The Crisis Years: Kennedy and Khrushchev 1960-1963
by Michael R. Beschloss
Edition: Paperback

5.0 out of 5 stars Great book by a great historian, 17 Jan. 2012
Published in 1991, this was the third book written by Michael Beschloss. As with his previous two, he again demonstrates his wonderful grasp on the history of the Cold War period, it's characters - central and peripheral - and the events.

The author frames this book within the `60-'64 years and he uses the lives and careers of Kennedy and Khrushchev to explore this dramatic period in 20th century history.

Historians are only as good as their sources and in this regard, Michael Beschloss can be confidently described as impeccably grounded. His own interviews and his mastery of the written record assures the reader that this book is reliable and authoritative.

For readers who have an interest in this period and the events of Laos, Berlin, Vienna, Vietnam, Cuba and Dallas, this book will advance and enhance her understanding enormously.

Great history by a great historian.

Barry
Comment Comments (3) | Permalink | Most recent comment: Feb 19, 2012 6:42 PM GMT


Arabian Nightmare
Arabian Nightmare
by Richard Arnot
Edition: Mass Market Paperback

3 of 7 people found the following review helpful
5.0 out of 5 stars No murder and no cover-up; but a dreadful accident., 1 Dec. 2011
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Richard Arnot's `Arabian Nightmare' is his account of the deaths of English nurse Helen Smith and Dutchman Johannes Otten.

Arnot and his wife Penny hosted the party in Jeddah in 1979, during which Smith and Otten fell to their deaths from a sixth-floor balcony.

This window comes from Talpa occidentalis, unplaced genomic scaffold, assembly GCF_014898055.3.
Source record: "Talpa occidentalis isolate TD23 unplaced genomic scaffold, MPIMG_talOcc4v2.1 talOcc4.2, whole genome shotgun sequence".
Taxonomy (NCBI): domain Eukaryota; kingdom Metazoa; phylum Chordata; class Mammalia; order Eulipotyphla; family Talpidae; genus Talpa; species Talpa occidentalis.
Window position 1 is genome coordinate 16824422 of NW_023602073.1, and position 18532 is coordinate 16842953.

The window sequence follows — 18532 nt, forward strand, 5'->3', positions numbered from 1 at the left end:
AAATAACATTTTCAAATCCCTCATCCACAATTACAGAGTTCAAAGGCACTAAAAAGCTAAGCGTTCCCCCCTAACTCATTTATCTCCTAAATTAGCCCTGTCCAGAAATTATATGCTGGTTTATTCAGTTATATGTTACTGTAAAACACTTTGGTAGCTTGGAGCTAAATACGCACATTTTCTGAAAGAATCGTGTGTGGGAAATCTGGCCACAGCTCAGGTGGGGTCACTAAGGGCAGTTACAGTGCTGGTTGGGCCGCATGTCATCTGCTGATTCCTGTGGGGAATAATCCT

This case spawned a whole host of `conspiracy theories' and `cover-up scenario's' largely because Smith's (understandably) distraught father, Ron, could not accept that his daughter's death had been accidental.

The bulk of the book is taken up with the author's time in a Saudi prison. It's not quite as bad as `Midnight Express', but it was certainly no picnic either.
Arnot describes how he and his fellow party-guests were treated and how he and they constantly got mixed messages from the Saudi authorities and their own Embassy's - one minute they were being told that their detention would only be brief and the next, they were hearing that the Saudi's were treating the deaths as murders.
Arnot relates the emotional roller-coaster that seemed to go on for ever.

The story finally sees the release of all concerned and, thankfully, the Saudi's were ultimately satisfied that no foul-play had occurred. They were bent on punishing the group for their consumption of alcohol, though. Fortunately the public lashings that were imposed were never carried out.

The book moves to it's close as Richard Arnot and his wife finally part and both seek to re-start their lives, he in Australia and she in the USA.

The climax of the book comes as Ron Smith finally gets a UK public inquest into his daughter's death and Arnot attends.
It is now a matter of public record that the inquest returned an `open verdict' so Smith didn't get the `unlawful killing' decision that he had set out for; Arnot didn't get the `accidental death' verdict that he would have preferred, either.